Beitler Real Estate Services proposes hotel, apartments for Madison’s Judge Doyle Square
By: Bryna Godar | The Capital Times December 18, 2015
A month ahead of the deadline, one of three developers still in the running to build downtown Madison’s Judge Doyle Square project is already submitting its plans for a hotel, apartments, parking and retail on the site.
Chicago-based Beitler Real Estate Services is proposing a glass-enclosed, 610-stall, above-ground parking facility with retail next to the Madison Municipal Building on Block 88. Across South Pinckney Street on Block 105, where the Government East parking ramp currently, Beitler is proposing a 252-room EVEN Hotel and a 210-unit apartment building, with additional retail and 289 parking spaces.
The hotel and apartments would rise in two separate, curved, glass towers, mirroring the curved parking facility across the street.
“We wanted to get it in right away,” president J. Paul Beitler said of the early submission. “We want to send a message to the city that there’s a solution to the problem that is a phenomenal opportunity for the city, that there is hope, that this hasn’t been a broken transaction by any stretch of the imagination and that the city can have its cake and eat it too.”
Beitler originally submitted a proposal for the site in May in response to a city request for proposals, along with JDS Development, Doyle Square Development and Vermilion Enterprises.
The city quickly entered into sole negotiations with JDS Development due to the inclusion of headquarters for biotech company Exact Sciences Corp. in JDS Development’s proposal. After those negotiations fell through, the city returned to the other three developers for revised proposals. Doyle Square Development, which consists of Madison-based Urban Land Interests and North Central Group, has said it is still interested. Vermilion Enterprises has not definitively said whether it will submit a revised proposal.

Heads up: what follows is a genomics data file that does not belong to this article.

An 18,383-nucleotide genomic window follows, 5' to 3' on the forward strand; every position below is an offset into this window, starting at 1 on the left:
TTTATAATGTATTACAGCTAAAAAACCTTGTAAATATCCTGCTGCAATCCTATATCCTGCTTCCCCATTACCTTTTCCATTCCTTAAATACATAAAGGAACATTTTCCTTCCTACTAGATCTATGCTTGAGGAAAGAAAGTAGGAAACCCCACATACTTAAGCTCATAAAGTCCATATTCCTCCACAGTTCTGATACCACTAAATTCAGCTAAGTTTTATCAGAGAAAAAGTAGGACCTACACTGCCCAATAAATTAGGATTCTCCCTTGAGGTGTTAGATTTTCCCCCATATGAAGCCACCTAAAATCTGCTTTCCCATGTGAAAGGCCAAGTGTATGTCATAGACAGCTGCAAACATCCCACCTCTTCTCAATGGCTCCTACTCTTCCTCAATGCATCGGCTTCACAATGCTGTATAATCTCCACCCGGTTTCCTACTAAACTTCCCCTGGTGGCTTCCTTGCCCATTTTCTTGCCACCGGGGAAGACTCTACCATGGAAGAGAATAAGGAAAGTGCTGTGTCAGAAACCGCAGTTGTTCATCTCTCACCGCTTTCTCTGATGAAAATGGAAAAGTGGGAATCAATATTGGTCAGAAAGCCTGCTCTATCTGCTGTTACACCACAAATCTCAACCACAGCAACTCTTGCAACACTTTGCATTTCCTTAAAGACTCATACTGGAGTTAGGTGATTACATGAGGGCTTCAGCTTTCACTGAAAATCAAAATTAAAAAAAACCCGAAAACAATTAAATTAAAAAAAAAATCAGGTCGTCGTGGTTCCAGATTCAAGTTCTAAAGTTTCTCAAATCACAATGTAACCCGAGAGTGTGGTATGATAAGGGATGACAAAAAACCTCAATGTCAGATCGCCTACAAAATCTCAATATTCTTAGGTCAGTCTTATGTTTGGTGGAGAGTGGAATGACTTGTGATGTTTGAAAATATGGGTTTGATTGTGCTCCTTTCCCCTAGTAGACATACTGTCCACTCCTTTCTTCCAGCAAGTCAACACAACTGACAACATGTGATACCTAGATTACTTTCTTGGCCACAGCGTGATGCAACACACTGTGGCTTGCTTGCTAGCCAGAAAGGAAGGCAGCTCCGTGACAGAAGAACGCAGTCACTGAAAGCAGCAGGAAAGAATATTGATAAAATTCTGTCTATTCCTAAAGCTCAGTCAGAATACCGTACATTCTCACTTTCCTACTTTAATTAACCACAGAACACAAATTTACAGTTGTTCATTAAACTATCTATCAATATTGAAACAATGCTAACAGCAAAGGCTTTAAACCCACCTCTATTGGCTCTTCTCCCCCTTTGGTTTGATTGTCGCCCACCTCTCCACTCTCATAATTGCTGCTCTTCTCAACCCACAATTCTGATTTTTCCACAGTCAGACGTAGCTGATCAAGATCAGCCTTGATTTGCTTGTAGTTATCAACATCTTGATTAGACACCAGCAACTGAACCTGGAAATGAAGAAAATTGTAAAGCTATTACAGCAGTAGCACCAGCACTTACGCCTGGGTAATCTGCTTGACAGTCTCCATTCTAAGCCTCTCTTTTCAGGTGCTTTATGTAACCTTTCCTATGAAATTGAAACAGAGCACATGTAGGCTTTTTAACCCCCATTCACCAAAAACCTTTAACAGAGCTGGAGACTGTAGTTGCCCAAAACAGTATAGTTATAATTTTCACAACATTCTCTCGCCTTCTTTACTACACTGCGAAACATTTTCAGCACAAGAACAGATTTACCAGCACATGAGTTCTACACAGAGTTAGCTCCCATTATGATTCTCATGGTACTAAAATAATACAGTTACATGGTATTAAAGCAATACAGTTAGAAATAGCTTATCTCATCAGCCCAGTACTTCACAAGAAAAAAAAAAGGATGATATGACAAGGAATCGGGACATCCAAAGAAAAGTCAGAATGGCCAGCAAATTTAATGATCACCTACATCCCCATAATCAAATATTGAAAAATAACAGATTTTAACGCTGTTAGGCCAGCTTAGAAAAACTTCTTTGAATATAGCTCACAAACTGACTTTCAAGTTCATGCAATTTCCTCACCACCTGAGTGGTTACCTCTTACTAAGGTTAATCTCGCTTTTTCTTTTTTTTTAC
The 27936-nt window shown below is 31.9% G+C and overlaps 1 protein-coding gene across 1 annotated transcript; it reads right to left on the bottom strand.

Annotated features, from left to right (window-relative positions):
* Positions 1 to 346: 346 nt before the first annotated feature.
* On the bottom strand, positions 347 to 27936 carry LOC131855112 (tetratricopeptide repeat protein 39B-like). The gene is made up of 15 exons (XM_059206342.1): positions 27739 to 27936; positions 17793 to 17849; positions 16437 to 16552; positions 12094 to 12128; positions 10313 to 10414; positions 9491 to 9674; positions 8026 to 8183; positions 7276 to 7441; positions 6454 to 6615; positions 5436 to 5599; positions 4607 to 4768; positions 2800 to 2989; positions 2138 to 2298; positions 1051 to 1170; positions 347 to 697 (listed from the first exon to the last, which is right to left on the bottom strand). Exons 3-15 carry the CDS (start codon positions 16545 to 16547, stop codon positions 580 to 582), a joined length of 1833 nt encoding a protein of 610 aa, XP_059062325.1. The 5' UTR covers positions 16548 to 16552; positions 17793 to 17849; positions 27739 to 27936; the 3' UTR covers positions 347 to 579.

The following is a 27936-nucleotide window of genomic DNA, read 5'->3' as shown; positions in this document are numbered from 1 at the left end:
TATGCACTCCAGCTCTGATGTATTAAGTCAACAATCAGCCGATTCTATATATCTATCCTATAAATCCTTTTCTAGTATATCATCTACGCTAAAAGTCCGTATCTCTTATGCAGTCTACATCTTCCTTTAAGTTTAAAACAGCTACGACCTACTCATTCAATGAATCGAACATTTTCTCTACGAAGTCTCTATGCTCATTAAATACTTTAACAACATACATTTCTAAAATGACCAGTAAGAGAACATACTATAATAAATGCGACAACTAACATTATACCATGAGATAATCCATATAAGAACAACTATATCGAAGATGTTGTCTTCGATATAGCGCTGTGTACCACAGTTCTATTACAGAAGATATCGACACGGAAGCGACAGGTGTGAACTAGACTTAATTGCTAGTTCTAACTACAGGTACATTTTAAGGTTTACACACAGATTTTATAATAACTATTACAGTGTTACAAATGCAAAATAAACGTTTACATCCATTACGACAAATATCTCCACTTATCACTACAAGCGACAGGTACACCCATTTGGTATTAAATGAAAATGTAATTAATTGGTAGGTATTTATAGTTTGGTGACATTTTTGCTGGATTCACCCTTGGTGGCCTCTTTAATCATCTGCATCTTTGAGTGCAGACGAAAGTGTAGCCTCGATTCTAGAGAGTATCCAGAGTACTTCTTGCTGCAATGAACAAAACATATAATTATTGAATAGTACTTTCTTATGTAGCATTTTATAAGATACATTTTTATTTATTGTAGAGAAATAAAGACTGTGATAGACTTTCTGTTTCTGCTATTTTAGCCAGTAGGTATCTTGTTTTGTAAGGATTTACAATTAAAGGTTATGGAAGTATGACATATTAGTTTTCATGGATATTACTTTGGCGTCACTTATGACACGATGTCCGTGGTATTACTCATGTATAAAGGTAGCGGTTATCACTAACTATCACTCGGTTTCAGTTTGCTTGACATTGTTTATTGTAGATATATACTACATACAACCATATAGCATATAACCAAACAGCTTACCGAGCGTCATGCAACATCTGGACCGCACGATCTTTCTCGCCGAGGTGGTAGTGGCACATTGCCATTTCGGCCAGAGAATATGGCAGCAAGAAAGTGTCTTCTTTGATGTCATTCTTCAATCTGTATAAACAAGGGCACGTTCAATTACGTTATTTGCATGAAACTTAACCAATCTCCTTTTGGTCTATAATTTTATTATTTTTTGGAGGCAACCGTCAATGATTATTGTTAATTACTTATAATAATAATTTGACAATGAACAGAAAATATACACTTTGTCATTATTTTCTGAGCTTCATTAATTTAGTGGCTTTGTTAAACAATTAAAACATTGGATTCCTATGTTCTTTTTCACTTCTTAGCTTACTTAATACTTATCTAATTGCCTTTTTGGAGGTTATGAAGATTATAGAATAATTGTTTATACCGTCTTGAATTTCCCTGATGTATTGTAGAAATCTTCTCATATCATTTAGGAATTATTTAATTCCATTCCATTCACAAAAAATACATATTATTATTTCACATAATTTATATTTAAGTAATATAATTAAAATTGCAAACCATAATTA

“This is a defining moment for the city,” Beitler said. “They’re grappling at: how do I make this happen? We’ve been sitting back watching it, obviously frustrated, because we thought that last time around our proposal would capture their imagination and attention, and it was sidetracked by an opportunity that the city saw and aggressively went after.”
The financing structure for Beitler’s proposal differs significantly from the deal drawn up with Exact Sciences. In that proposal, the city would have contributed $67.1 million total to the project, with $46.7 million of that going to private elements of the project.
Under Beitler’s proposal, the $99 million hotel and apartment project on Block 105 would involve no public financing. The city would still own the land and the hotel and apartments would enter into a 99-year ground lease with the city. The plan would include the option to sell the ground lease at any time and would start with an annual total payment of $575,000, increasing 5 percent every five years. Under the developer’s estimates, that would translate to a total $27 million in cash flow over 30 years, with the option to sell the ground lease at that point for almost $16 million.
“It allows them to get the maximum amount of value for the land,” said the firm’s vice president, J.P. Beitler.
The city would then pay for construction of the parking, retail and a bicycle center on Block 88, an estimated $26 million. The city would own the retail, leasing it out at an estimated $620,000 the first year, increasing each year with lease estimates.